One in five Sydney dwellers are looking to relocate to the country with COVID-19 proving to be a catalyst for the shift.
One in five Sydney dwellers are looking to relocate to the country with COVID-19 proving to be a catalyst for the shift.

Regional renaissance drives shift to the country

Stressed-out Sydneysiders are looking to relocate to the country in droves, with one in five considering a tree change as Australia experiences a "regional renaissance". 

New research from the Regional Australia Institute (RAI) pegs Sydney and Brisbane residents as the most stressed and time-poor across all Australian capitals, with the pursuit of affordability another major driver towards a simpler country life. 

Government and business stakeholders are looking to harness this sentiment with today's launch of a multimillion-dollar campaign urging people to make the shift, part of a two-day Growing Regional Australia - Shaping the Good Life national summit in Canberra. 

The multi-platform advertising campaign follows a spread of anti-city attitudes during the COVID-19 pandemic, with 22 per cent of respondents citing COVID as a factor significantly raising the desire to move. 

 

Regional towns like Mudgee are seeing a surge of tree changers. Picture: Bob Barker
Regional towns like Mudgee are seeing a surge of tree changers. Picture: Bob Barker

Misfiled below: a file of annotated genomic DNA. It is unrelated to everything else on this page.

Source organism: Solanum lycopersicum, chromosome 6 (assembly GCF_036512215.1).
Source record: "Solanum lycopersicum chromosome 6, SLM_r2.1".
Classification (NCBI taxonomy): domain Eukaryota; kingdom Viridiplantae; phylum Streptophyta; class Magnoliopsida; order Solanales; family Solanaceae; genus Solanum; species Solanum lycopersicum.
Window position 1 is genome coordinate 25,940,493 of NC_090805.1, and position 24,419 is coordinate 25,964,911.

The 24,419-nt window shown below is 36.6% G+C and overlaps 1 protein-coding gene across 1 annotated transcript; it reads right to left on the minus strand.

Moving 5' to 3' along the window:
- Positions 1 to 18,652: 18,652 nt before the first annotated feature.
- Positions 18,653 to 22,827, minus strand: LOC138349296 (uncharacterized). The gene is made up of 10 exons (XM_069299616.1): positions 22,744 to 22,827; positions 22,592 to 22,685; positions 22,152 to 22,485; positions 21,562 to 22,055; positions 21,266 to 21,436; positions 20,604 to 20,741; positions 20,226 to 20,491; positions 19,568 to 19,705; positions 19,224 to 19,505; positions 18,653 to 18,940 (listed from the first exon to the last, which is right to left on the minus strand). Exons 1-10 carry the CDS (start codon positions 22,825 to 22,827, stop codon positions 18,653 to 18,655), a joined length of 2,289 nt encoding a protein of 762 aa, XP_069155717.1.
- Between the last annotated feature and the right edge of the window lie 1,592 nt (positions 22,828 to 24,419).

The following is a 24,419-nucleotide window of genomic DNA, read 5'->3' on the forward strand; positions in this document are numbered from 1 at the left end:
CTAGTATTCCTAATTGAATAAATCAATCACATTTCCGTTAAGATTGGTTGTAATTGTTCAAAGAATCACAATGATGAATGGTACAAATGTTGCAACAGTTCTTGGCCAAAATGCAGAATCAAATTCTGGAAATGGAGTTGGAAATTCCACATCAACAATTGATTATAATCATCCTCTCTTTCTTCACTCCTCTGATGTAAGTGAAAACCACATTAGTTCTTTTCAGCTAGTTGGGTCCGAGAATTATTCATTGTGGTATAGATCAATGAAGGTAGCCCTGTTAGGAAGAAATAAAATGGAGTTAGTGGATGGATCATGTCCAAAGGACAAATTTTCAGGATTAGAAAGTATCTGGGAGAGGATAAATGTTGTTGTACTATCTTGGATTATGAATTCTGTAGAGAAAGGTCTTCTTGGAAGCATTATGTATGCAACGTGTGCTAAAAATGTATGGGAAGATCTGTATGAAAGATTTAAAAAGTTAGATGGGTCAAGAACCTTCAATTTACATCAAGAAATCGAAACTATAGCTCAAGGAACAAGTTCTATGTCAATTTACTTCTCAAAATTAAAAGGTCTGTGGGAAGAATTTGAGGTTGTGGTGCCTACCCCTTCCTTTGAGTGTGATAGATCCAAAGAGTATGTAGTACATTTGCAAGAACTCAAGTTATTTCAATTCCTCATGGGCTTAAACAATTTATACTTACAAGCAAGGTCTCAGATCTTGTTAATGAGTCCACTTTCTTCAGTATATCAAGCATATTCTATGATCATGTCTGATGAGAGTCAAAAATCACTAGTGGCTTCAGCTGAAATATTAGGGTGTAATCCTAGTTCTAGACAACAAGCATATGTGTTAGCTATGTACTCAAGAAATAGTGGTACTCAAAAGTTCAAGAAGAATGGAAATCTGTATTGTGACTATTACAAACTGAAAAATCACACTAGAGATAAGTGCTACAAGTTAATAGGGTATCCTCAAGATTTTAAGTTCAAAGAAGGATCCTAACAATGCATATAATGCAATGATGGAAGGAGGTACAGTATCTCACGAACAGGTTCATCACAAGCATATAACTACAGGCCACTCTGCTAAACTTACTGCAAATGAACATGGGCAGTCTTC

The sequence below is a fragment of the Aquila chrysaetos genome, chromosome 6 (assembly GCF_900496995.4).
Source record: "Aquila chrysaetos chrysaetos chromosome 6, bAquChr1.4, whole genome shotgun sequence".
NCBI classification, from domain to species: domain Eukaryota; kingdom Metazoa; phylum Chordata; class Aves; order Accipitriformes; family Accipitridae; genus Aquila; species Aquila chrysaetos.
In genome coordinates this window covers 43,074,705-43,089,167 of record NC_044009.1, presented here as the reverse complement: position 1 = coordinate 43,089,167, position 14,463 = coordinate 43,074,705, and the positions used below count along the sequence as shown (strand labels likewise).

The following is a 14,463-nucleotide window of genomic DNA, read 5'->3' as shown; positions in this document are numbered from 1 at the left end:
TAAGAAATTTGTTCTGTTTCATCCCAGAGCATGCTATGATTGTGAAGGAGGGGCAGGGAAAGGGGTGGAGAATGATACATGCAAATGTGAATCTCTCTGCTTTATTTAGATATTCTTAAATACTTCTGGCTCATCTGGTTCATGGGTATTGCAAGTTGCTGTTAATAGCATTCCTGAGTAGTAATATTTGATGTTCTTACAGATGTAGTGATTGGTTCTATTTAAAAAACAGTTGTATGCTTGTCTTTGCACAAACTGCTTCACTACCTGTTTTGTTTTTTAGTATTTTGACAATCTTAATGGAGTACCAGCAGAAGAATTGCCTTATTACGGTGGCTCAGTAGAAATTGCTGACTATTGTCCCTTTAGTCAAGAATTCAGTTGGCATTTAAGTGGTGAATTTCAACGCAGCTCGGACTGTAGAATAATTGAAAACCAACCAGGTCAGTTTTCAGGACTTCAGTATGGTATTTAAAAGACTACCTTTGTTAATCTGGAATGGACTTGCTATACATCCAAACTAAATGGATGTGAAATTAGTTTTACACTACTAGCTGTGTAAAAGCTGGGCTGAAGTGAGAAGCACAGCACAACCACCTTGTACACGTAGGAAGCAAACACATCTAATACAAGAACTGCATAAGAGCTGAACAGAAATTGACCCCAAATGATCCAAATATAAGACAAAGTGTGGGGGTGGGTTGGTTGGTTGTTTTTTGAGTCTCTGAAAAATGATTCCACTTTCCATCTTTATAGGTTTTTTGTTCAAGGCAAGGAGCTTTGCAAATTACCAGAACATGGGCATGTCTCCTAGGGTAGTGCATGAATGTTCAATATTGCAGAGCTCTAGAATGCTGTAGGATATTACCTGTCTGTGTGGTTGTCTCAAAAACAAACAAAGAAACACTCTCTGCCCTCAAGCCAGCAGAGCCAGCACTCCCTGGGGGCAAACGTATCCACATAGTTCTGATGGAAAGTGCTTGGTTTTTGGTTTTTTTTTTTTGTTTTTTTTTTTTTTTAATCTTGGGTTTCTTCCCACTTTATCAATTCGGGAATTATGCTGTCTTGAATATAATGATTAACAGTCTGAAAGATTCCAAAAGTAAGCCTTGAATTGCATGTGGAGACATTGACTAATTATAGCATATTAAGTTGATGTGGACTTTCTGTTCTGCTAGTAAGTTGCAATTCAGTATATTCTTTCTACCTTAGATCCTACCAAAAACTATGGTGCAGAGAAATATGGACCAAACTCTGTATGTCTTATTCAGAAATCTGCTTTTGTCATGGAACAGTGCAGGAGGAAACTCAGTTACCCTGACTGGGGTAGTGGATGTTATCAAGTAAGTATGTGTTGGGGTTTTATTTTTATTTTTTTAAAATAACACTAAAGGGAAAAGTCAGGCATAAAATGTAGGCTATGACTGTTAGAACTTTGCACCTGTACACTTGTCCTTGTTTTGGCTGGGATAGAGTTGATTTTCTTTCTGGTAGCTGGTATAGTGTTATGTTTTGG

But RAI CEO Liz Ritchie said the pull factors of country life were a stronger motivation. "Regional Australia is undergoing a renaissance as an attractive and viable alternative to capital city living, with opportunities for more affordable living and a better work-life balance," she said.

Australia's capital cities lost over 11,000 people to the regions in the quarter up to September 2020, representing the largest loss to internal migration on record. 

Dean and Lisa Marzolla are among those who have fled the city. They recently moved from Western Sydney to Mudgee, the sale of their Wattle Grove home funding a 40ha property. "With prices booming in Sydney, it cleared the mortgage with extra left over to renovate," Mr Marzolla said. 

"It took a huge weight off our shoulders and we felt an instant sense of peace, open space, fresh air and nature.

All our farm neighbours are tree changers and we all say that you don't know what you're missing until you come and live out here."

Concerns about limited regional job opportunities are the biggest barrier to moving, according to RAI's research, despite vacancies topping 54,000 in the latest figures, including professional and skilled roles.

Both Dean and Lisa Marzolla have found work locally, are raising a flock of sheep, and have also purchased an iconic local bar, Eltons, with staffing now their biggest issue.

"We are stretched - businesses are having to share their staff," Mr Marzolla said.

"There are loads of jobs out here."

Deputy PM Michael McCormack headlines this week's national summit, which unites over 300 representatives from all levels of government with business and community stakeholders. The future-focused discussion will help inform and engage leaders in the push towards Australia's regionalisation.

Originally published as Regional renaissance drives shift to the country


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